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May 12, 201501:27 PMOpen Mic

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Quick, easy ways to identify customer service problems

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Dissatisfied customers usually won’t come back. In fact, we’ve all heard the startling statistics of how a bad customer service story spreads so much faster than a good one. That’s why it’s so important to continually take the pulse of your customers’ happiness.

However, happiness is difficult to measure. Unlike traffic and revenue figures, happiness can be elusive in nature. In addition, unhappiness can have a lag effect on revenue that you won’t feel for months, or even years.

Fortunately, there are several easy ways to check in on your customers. Build these tactics into you customer service rituals and you’ll be the first to know about potential problems.

Just ask

The easiest way to find out if your customers are happy is to simply ask them. This can take the form of a quick question at check-out, such as “Did we measure up to your expectations today?” or “Is there anything we can improve?” These simple, quick questions can be easily tracked and may reveal things you haven’t noticed or anticipated. Another way to ask your customers about their experience is with a quick survey conducted via email or phone. The key word here is “quick.” Your survey should ask five or fewer questions, and be clear and easy to answer. Here are a couple for starters:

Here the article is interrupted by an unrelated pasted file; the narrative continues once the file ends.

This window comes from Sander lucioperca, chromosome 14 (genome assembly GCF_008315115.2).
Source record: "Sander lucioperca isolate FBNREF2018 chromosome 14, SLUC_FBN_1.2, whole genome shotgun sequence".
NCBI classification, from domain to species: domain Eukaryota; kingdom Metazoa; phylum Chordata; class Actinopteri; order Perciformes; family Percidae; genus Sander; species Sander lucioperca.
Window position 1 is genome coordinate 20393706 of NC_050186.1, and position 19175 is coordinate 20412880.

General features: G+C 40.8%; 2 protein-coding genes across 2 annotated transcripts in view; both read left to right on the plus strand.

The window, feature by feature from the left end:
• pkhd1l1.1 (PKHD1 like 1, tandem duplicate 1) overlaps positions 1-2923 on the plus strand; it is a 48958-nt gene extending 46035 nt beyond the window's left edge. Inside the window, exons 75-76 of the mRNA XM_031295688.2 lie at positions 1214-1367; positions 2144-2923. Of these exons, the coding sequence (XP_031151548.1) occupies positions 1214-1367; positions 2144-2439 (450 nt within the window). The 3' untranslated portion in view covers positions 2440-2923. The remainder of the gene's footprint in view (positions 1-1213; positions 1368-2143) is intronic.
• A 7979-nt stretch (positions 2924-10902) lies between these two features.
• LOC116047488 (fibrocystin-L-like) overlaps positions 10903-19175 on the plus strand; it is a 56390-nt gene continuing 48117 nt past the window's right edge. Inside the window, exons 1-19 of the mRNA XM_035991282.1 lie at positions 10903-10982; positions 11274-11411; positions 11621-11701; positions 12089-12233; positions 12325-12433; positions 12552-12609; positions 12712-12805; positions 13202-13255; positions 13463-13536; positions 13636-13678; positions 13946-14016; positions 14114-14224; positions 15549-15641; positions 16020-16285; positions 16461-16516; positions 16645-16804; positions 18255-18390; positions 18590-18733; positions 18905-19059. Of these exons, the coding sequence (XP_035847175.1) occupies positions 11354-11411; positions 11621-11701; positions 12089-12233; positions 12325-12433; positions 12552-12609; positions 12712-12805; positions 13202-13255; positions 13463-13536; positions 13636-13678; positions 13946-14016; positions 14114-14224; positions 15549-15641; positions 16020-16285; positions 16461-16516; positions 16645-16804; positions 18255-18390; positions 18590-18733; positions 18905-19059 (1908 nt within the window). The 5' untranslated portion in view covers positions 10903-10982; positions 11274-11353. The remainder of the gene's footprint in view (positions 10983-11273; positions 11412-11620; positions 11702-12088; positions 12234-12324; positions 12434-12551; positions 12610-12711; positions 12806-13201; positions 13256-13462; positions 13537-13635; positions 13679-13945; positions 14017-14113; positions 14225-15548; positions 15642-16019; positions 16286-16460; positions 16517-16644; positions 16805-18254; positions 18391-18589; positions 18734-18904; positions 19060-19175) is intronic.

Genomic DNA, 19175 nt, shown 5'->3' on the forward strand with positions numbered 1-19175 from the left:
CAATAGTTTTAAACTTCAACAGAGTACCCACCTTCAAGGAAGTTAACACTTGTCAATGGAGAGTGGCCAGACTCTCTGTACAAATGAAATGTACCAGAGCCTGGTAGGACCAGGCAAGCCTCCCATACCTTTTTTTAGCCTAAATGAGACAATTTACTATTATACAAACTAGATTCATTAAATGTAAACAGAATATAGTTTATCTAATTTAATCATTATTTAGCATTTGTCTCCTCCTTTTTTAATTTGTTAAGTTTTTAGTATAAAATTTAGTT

• On a scale of 1 to 10 (10 being the best), how would you rate our service?
  • Will you visit us again? (yes/no)
    Why/Why not?
  • Will you recommend us to a friend? (yes/no)
    Why/Why not?

Check and encourage online reviews

If you’re not already in the habit of checking search engines for mentions of your company, add this task to your list. You should also set up alerts to let you know when your business is mentioned on the Web. Once you’ve got a handle on where people are talking about your business and have claimed your listings, ask for reviews from your customers. And remember, LOVE unhappy customers because they give you an opportunity to know something about your business that you may not have found out otherwise.


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